Biden secures his anti-China coalition in Asia trip, fueling tensions in region

Posted on : 2022-05-26 17:12 KST Modified on : 2022-05-26 17:12 KST
A roundup of the US president’s trip to Korea and Japan
US President Joe Biden arrives at the White House after his trip to South Korea and Japan on May 24. (AP/Yonhap News)
US President Joe Biden arrives at the White House after his trip to South Korea and Japan on May 24. (AP/Yonhap News)

US President Joe Biden returned to the White House on Tuesday from a five-day tour of South Korea and Japan. On this trip, the US managed to achieve three things: strengthening its alliances with Korea and Japan, demonstrating the Quad’s unity and commitment to action, and launching the Indo-Pacific Economic Framework. While the US reinforced its network for containing China, the drawback is that tensions are rising in East Asia.

Following his inauguration in January 2021, Biden underlined the importance of the Asia-Pacific region by inviting the leaders of Japan and Korea to the White House before any other world leaders in April and May of that year. But since the end of last year, Biden has been forced to focus on the situation in Ukraine. Now that the conflict there is starting to cool, Biden is taking steps to contain China and bolster American alliances with his visits to Korea and Japan.

Biden and South Korean President Yoon Suk-yeol specified in their summit statement that Korea would play a bigger role in the US’ global strategy, using the phrase “global comprehensive strategic alliance.” When the two countries said that they would “expand the scope and scale of combined military exercises and training on and around the Korean Peninsula,” the ostensible reason was threats from North Korea. But that can be seen as a strategic move aimed at strengthening military cooperation between South Korea, the US and Japan in the long term. The US government’s push to repair Korea-Japan relations has less to do with North Korea than with China.

The US’ determination to counter China through its alliances was even more evident at the US-Japan summit. Biden and Japanese Prime Minister Fumio Kishida explicitly mentioned China in their joint statement, which said they had “discussed continuing actions by China that are inconsistent with the international rules-based order.” The two leaders also “concurred to work together to strengthen deterrence to maintain peace and stability in the region,” making clear their determination to curtail China’s influence.

Since Biden’s tour of Korea and Japan was occasioned by the second summit of the Quadrilateral Security Dialogue — Quad for short, involving the US, Japan, India and Australia — the discussion in that summit and the resulting joint statement carry great weight.

The Quad leaders said in their summit statement, “We will champion adherence to international law [. . .] to meet challenges to the maritime rules-based order,” while mentioning “the East and South China Seas.” The four leaders also said they would “act decisively together” in support of the principle of the “peaceful settlement of disputes without resorting to threat or use of force [or] any unilateral attempt to change the status quo.”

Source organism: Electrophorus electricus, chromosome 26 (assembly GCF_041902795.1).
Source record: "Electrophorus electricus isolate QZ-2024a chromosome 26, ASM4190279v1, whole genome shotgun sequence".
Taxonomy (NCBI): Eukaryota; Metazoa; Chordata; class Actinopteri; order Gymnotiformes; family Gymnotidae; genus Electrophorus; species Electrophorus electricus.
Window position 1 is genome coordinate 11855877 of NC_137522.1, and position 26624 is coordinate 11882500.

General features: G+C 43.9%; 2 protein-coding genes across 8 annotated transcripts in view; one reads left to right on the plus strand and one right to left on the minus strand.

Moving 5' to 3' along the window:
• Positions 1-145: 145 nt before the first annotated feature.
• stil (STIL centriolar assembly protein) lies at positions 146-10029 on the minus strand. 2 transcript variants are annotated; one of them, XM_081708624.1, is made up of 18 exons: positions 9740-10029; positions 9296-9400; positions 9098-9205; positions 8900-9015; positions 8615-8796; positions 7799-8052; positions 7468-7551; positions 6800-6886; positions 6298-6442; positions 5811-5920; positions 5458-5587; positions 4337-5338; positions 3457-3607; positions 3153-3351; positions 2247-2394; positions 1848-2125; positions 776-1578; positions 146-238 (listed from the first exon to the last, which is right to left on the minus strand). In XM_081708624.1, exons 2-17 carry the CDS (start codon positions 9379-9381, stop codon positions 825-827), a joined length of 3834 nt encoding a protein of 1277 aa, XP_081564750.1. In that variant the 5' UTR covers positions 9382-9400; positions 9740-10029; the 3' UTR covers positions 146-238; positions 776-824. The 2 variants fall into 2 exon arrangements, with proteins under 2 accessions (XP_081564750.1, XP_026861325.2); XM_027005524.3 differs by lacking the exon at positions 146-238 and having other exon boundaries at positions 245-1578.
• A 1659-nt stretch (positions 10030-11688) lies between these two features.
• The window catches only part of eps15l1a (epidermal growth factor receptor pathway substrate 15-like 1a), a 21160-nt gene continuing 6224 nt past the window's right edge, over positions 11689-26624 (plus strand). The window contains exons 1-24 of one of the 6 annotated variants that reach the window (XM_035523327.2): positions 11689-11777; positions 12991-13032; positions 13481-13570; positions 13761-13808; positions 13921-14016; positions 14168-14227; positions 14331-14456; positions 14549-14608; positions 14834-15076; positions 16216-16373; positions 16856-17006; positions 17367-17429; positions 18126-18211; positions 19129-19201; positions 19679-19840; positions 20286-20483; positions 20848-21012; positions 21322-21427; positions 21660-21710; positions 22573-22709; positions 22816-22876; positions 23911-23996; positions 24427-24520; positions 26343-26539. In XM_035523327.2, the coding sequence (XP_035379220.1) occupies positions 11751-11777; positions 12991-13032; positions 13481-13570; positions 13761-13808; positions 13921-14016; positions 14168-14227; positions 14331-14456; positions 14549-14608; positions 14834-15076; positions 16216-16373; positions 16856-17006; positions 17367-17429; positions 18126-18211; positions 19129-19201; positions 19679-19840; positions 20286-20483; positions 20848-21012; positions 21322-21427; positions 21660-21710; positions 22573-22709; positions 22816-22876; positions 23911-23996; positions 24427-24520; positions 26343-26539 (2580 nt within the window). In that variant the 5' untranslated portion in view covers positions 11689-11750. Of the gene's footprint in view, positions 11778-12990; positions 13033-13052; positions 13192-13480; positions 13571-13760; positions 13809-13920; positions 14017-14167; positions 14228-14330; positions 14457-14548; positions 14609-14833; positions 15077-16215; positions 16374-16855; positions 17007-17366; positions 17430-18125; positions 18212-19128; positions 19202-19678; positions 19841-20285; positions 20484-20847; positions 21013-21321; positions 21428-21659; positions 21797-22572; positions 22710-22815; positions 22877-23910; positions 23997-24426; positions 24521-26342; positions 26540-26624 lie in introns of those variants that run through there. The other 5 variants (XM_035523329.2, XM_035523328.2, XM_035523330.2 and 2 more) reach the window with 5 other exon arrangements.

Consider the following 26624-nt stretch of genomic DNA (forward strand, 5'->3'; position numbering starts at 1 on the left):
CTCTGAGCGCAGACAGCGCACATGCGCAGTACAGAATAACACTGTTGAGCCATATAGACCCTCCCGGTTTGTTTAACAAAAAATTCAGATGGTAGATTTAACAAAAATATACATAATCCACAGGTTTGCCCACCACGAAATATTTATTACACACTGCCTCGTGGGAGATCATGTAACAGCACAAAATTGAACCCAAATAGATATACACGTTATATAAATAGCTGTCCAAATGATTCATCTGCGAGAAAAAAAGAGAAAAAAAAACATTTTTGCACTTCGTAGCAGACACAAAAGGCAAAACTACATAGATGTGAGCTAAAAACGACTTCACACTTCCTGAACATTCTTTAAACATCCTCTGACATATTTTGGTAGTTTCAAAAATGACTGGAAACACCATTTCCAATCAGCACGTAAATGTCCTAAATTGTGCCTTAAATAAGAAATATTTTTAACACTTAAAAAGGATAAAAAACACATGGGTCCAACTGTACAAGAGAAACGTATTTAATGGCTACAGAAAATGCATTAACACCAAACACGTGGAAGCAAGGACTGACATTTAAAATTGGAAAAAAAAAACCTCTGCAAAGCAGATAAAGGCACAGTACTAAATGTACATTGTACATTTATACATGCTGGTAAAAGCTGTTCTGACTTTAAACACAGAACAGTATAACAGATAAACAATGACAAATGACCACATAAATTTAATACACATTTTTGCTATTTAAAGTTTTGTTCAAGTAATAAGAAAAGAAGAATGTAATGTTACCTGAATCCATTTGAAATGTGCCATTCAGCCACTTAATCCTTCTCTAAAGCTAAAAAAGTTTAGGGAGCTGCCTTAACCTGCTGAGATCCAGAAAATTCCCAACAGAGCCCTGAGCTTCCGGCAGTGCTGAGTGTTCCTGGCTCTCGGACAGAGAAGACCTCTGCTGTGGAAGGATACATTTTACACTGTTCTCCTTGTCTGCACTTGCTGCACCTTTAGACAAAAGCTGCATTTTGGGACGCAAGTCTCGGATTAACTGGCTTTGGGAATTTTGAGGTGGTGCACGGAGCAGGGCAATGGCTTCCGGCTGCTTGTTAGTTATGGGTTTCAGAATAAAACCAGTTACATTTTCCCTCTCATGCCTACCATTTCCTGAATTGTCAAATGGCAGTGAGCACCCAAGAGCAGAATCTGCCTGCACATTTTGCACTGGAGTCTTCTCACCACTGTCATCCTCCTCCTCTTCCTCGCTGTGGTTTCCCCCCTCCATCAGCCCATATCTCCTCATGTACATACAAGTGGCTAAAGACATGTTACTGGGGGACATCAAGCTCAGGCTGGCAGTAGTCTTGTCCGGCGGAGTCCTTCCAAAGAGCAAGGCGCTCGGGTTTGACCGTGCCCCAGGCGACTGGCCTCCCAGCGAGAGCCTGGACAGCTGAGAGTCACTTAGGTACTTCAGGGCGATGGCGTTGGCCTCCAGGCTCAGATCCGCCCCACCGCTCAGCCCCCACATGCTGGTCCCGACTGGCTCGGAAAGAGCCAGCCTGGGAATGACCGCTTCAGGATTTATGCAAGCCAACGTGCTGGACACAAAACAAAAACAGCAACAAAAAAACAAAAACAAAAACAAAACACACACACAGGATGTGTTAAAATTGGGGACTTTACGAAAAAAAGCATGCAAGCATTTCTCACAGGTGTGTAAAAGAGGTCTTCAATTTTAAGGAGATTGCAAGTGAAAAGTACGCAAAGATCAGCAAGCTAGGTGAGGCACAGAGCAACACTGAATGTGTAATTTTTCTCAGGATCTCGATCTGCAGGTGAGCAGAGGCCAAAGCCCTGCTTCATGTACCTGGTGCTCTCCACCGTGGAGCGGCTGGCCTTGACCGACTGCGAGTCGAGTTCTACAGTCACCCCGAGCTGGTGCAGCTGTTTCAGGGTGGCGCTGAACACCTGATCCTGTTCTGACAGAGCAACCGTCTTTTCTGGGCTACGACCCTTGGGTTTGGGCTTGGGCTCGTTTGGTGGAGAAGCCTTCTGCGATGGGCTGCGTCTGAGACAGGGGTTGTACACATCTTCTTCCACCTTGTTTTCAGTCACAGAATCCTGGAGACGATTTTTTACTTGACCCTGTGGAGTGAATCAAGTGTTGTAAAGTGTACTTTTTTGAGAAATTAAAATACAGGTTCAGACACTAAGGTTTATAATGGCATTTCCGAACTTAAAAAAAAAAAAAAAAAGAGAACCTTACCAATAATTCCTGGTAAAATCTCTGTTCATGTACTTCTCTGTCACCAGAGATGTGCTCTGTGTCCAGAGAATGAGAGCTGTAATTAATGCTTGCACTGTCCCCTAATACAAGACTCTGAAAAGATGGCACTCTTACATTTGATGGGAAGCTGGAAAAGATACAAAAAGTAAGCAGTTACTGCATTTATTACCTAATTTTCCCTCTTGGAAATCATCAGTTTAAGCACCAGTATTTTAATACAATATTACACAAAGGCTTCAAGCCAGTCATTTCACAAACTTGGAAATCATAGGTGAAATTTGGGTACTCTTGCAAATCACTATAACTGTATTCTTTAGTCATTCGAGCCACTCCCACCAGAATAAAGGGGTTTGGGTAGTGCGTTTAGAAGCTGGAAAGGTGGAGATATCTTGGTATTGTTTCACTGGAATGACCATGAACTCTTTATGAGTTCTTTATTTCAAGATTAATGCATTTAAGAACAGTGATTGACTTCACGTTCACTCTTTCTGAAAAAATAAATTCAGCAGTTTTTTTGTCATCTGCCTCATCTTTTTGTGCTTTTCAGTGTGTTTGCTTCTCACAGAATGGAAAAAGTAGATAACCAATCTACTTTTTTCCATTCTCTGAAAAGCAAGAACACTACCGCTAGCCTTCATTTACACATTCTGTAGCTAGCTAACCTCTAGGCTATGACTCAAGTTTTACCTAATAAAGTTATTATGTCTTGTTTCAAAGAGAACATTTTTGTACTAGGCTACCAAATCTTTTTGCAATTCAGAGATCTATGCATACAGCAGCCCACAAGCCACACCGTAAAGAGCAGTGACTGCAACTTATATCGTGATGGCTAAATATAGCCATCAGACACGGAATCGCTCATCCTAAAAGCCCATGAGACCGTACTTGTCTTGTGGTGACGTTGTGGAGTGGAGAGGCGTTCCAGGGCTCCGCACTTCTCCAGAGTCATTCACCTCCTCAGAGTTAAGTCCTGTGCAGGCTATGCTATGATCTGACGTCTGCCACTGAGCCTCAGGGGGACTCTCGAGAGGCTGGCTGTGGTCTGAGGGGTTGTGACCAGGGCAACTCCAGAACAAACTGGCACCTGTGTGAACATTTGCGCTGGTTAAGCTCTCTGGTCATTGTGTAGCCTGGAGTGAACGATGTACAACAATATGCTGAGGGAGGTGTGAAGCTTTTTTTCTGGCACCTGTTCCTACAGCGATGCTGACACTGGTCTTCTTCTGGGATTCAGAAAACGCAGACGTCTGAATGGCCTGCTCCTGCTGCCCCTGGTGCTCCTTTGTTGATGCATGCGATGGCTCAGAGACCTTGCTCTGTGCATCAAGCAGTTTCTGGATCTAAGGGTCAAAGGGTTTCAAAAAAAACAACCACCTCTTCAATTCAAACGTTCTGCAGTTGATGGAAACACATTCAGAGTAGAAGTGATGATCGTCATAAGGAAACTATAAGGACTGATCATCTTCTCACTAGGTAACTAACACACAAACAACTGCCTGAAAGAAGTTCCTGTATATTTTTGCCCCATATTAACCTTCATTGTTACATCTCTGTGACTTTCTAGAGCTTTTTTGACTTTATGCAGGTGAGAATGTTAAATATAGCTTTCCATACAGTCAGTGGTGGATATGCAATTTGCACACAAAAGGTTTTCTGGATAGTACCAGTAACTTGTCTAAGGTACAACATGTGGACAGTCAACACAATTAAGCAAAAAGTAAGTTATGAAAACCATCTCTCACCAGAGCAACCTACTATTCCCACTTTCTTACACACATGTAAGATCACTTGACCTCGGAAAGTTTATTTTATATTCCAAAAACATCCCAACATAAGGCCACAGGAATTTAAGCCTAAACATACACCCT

When the Quad held its first summit virtually after being upgraded to the leader level in March 2021, the discussion emphasized matters such as combating COVID-19 and responding to climate change. But in this summit, the forum’s nature as an anti-China coalition became more conspicuous.

This year’s agreement contains a provision to set up a joint system of monitoring for illegal fishing activities in the South China Sea, where China’s substantial territorial claims have prompted friction with its neighbors. Such a system could also be used for monitoring China’s naval activities.

Earlier, the US promised to dispatch Coast Guard vessels to help prosecute illegal fishing activities during a special summit of the Association of Southeast Asian Nations (ASEAN) in Washington on May 12-13.

The US was already carrying out “freedom of navigation” operations in support of the Asia-Pacific strategy’s catchphrase of “a free and open Indo-Pacific,” but it’s now gearing up for the more aggressive action of policing Chinese ships.

The US-led Indo-Pacific Economic Framework (IPEF), which was launched in Tokyo with 13 countries participating (including Korea and Japan), is expected to function as a tool for the economic containment of China, though no specific action plans have been announced so far. The US even managed to sign on several members of ASEAN and India, which had been reluctant to join.

In the end, Biden’s tour of Korea and Japan was consistent with the US’ strategy of tightening its net of containment around China. The Indo-Pacific Strategy, which the White House released in February, described strengthening and modernizing alliances as a strategic way to counter China.

Mireya Solís, director of the Center for East Asia Policy Studies at the Brookings Institution, described Biden’s tour as representing “an important milestone.” But she also noted “headwinds” such as doubts about the IPEF participants’ actual level of cooperation.

Considering that China and Russia held a joint exercise on the final day of Biden’s trip in which their warplanes entered Korea’s air defense identification zone without permission, rising tensions are unavoidable.

By Lee Bon-young, Washington correspondent

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